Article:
> globalConfigurators in the future, we can come up with an API that makes
> sense.  This one makes no sense at all.  Essentially I outlined for you
> the things in my last checkin.  You're latest checkin' will lock us into
> unwanted implementations, implementations that make NO sense what so
> ever, and implementations that are not robust.
> As I stated before, though, I don't really have time to argue with you
> anymore.  I have some other projects that I need to work on at the
> moment.  So if you're happy with the API, call a vote and let's get this
> moved in so I can move forward and we can hopefully have trinidad
> working inside of a MyFaces Portal environment sometime this century.
> Scott O'Bryan
> Adam Winer wrote:
> > On 12/21/06, Scott O'Bryan <> wrote:
> >>
> >> Adam,
> >>
> >> Well, you basically implemented one of the solutions I said I didn't
> >> like earlier, but oh well.  And there are a number of places you need
> to
> >> cast.  So the concerns are still valid.
> >
> >
> > Well, I don't get that claim, as I didn't add a single cast in my
> > patch at all, and removed references to the impl class, so I can't
> > imagine
> > how I've made things worse.  And I didn't really see any casts that were
> > already there.
> >
> > The one question I do have is why does getInstance take in an
> >> ExternalContext?  I'm assuming it's because your executing the init
> >> inside of the getInstance object and I'm not sure this is the correct
> >> place for this.  My hope in all of this was to be able to explicitly
> >> handle initialization of this object.  Plus, nine times out of ten, the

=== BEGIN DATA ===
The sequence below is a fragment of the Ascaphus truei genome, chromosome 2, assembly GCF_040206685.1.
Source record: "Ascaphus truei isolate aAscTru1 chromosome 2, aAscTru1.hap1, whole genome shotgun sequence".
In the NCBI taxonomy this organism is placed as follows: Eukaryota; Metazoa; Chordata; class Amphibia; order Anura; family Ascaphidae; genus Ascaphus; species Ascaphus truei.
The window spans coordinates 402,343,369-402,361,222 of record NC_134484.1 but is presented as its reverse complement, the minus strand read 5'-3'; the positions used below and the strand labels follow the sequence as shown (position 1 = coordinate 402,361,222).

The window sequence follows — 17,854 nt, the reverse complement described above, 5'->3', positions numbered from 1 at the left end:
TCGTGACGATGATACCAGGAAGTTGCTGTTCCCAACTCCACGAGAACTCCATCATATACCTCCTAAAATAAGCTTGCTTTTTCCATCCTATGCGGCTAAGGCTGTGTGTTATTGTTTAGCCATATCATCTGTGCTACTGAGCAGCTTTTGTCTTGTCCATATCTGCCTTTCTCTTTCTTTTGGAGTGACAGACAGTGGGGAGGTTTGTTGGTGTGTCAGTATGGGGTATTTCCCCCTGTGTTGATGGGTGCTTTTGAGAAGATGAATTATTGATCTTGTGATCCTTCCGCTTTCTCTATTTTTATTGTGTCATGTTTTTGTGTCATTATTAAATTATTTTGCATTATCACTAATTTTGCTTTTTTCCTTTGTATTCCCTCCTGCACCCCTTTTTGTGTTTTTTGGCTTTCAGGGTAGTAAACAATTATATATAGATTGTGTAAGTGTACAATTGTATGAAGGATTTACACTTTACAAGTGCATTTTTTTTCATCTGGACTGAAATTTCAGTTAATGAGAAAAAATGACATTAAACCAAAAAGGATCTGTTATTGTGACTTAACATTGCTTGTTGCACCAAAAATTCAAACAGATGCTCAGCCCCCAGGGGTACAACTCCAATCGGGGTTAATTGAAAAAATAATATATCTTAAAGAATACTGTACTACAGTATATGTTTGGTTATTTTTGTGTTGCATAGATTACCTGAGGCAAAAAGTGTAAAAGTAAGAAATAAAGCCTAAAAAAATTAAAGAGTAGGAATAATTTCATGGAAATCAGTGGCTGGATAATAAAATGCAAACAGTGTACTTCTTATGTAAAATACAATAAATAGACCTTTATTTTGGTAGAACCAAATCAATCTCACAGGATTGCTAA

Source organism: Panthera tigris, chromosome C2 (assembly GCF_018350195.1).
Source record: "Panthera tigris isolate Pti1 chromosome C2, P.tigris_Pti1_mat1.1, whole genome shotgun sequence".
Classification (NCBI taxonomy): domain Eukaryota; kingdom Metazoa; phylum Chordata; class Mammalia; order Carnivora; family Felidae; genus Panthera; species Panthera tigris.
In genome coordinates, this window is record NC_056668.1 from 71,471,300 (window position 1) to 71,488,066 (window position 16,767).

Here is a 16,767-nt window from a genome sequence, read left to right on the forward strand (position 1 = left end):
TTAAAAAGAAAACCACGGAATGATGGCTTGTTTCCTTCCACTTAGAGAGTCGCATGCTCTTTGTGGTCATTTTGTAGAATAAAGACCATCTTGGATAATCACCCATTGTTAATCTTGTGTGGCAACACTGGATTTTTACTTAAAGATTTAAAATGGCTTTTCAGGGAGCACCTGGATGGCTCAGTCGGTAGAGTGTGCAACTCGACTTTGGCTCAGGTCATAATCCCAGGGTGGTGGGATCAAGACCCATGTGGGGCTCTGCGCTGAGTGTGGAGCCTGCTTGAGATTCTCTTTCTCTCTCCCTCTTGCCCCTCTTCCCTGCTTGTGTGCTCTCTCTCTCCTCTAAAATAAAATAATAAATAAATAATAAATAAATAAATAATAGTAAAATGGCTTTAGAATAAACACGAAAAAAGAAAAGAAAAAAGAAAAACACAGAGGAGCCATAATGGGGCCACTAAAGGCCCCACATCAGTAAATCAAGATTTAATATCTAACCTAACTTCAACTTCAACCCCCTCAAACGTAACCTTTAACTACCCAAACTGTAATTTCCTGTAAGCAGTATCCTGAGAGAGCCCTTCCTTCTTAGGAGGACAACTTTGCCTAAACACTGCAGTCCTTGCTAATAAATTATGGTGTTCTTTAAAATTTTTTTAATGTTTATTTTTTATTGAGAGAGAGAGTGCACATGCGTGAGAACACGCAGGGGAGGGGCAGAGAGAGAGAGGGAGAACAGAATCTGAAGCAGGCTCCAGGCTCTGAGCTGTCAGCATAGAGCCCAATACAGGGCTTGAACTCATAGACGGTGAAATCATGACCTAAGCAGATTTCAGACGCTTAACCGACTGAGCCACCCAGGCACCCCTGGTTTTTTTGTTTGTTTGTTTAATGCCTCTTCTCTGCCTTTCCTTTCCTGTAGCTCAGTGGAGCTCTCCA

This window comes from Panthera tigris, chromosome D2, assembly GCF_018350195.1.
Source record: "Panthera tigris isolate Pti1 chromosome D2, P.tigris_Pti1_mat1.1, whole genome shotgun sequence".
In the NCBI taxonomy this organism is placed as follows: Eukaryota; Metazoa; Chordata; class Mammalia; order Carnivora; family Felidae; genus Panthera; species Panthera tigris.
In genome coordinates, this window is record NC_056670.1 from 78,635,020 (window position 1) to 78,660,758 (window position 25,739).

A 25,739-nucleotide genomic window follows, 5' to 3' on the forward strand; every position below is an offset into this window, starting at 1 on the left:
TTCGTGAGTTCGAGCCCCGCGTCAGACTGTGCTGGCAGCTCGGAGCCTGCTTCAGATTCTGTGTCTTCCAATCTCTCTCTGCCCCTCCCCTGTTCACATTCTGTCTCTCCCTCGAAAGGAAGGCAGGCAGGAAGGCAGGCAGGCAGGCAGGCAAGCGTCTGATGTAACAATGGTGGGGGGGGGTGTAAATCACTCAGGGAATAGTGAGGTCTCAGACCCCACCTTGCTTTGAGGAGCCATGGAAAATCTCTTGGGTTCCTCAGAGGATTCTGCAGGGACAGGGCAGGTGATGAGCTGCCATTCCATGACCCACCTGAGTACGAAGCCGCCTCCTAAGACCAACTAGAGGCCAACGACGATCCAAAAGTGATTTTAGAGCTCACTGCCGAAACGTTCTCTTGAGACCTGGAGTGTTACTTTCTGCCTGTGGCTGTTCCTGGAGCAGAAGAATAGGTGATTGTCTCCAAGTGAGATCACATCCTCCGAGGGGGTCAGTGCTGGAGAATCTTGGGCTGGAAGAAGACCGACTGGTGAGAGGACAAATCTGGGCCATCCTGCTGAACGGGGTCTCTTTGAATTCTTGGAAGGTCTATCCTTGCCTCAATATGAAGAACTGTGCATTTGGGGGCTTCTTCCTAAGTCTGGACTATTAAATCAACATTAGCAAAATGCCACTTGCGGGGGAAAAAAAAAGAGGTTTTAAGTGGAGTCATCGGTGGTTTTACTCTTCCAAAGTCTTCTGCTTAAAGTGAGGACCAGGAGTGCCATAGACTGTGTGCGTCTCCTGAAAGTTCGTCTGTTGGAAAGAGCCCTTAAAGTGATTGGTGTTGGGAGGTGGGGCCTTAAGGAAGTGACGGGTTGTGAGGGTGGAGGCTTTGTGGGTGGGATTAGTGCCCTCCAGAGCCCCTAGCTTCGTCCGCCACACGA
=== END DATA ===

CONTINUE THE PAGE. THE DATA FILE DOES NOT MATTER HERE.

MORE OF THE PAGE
> >> ExternalContext object is ignored in the call to this method.
> >
> >
> > A create + initialize construct is more robust than a create-and-hope-
> > it-gets-initialized-by-someone-else construct.
> >
> > -- Adam
> >
> >
> >
> > Either way, don't see as I really have the time to argue.  So is it
> >> acceptable to everyone?
> >>
> >> Also, there is no
> >>
> >>
> >> Adam Winer wrote:
> >> > Scott,
> >> >
> >> > OK, well, I just went ahead and implemented what I was trying
> >> > to say, to see if I'd run into the problems you're describing.  I
> >> > didn't...
> >> > (It's possible I've broken something in portlet land - I only tested
> >> > the changes in a servlet environment.)
> >> >
> >> > On 12/21/06, Scott O'Bryan <> wrote:
> >> >> Adding getInstance() to the configurator will either force us to
> cast
> >> in
> >> >> a bunch of different places
> >> >
> >> > No, it doesn't.  No casts were required at all, much
> >> > less in a bunch of places, and most of the code now
> >> > doesn't even have references to the impl class at all.
> >> >
> >> >> or to expose the GlobalConfiguratorImpl's
> >> >> api to the rest of the world (which I don't want to do because
> >> they are
> >> >> applicable ONLY to global configurator.  And it won't lock us into
> an
> >> >> API we may have to expand later.
> >> >>
> >> >> As for simply putting the Boolean on the request map, either I'll
> >> have
> >> >> to make a protected constant on the Configurator interface (which
> has
> >> no
> >> >> bearing on any of the configurators except the global configurator
> so
> >> it
> >> >> shouldn't go into the ancestor) or I add a porotected (isDisabled)
> >> >> method (which, again, is only applicable to the
> >> GlobalConfiguratorImpl
> >> >> and therfore shouldn't do into it's Ancestor).
> >> >
> >> > See the code checked in, which does not suffer these probems.
> >> >
> >> >> I've never been one to include a feature into an interface or a
> class
> >> >> that is applicable in only one instance of that class because it
> >> >> violated basics OO design principals.  The only other option I see
> >> here
> >> >> is to define the constant used to store the boolean in BOTH
> >> classes and
> >> >> hope they remain in sync, but I've never been a big fan of that
> >> either.
> >> >
> >> > Again, see the code checked in.
> >> >
> >> > -- Adam
> >> >
> >>
> >>
> >